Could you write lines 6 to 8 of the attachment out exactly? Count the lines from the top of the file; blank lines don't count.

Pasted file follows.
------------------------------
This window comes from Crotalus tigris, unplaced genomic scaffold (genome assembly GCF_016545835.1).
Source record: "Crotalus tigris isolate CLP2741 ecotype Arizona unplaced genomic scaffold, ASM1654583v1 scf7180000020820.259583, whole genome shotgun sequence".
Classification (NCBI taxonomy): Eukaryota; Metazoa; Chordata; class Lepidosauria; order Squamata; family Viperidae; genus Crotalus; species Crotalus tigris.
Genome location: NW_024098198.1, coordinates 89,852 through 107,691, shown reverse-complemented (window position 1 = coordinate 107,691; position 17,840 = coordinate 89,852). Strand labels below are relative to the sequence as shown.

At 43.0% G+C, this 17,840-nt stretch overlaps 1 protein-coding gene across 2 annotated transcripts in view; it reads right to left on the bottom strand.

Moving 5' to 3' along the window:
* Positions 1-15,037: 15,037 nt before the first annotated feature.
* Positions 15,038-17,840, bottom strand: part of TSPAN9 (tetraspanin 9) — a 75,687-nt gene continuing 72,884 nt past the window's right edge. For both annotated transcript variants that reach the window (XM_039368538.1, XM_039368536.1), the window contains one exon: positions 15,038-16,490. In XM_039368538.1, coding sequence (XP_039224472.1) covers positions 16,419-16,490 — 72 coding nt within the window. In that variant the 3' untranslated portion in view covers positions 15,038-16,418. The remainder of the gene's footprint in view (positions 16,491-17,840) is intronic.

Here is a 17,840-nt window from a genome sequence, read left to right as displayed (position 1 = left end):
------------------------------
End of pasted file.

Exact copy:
Moving 5' to 3' along the window:
* Positions 1-15,037: 15,037 nt before the first annotated feature.
* Positions 15,038-17,840, bottom strand: part of TSPAN9 (tetraspanin 9) — a 75,687-nt gene continuing 72,884 nt past the window's right edge. For both annotated transcript variants that reach the window (XM_039368538.1, XM_039368536.1), the window contains one exon: positions 15,038-16,490. In XM_039368538.1, coding sequence (XP_039224472.1) covers positions 16,419-16,490 — 72 coding nt within the window. In that variant the 3' untranslated portion in view covers positions 15,038-16,418. The remainder of the gene's footprint in view (positions 16,491-17,840) is intronic.